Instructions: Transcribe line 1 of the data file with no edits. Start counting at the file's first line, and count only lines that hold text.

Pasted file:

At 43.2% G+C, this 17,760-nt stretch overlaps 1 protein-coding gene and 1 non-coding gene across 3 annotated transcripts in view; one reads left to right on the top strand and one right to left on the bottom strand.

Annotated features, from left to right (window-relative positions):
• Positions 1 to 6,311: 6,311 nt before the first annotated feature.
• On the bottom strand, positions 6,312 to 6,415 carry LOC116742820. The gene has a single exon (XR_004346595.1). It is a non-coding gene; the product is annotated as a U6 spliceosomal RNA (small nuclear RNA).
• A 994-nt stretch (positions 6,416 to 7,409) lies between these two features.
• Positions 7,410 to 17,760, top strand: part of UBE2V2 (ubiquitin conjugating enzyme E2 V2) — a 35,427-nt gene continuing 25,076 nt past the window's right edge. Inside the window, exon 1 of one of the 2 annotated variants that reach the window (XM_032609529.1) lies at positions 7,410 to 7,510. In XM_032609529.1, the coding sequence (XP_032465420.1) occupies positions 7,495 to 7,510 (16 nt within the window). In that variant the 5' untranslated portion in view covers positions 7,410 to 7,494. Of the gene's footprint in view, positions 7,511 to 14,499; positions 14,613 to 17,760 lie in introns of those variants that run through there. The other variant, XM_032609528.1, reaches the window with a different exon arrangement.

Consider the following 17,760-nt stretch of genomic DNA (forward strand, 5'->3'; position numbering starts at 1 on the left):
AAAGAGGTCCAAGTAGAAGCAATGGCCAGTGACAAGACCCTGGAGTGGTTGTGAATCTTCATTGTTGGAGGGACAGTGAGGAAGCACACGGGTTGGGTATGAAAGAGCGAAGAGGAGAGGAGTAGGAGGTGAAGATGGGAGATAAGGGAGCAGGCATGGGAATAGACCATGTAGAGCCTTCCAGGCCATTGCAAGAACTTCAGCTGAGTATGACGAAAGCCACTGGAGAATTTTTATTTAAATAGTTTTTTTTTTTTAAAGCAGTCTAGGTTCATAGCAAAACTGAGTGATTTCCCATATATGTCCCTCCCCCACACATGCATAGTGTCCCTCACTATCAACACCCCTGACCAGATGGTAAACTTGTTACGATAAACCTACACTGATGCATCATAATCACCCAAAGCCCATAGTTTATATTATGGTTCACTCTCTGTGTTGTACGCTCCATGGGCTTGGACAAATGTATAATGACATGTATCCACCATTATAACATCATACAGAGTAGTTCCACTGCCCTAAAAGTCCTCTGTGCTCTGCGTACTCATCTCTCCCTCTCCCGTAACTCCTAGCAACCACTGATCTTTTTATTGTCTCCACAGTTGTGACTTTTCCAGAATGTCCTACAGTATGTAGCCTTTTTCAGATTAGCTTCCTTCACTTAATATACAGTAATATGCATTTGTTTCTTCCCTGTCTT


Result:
At 43.2% G+C, this 17,760-nt stretch overlaps 1 protein-coding gene and 1 non-coding gene across 3 annotated transcripts in view; one reads left to right on the top strand and one right to left on the bottom strand.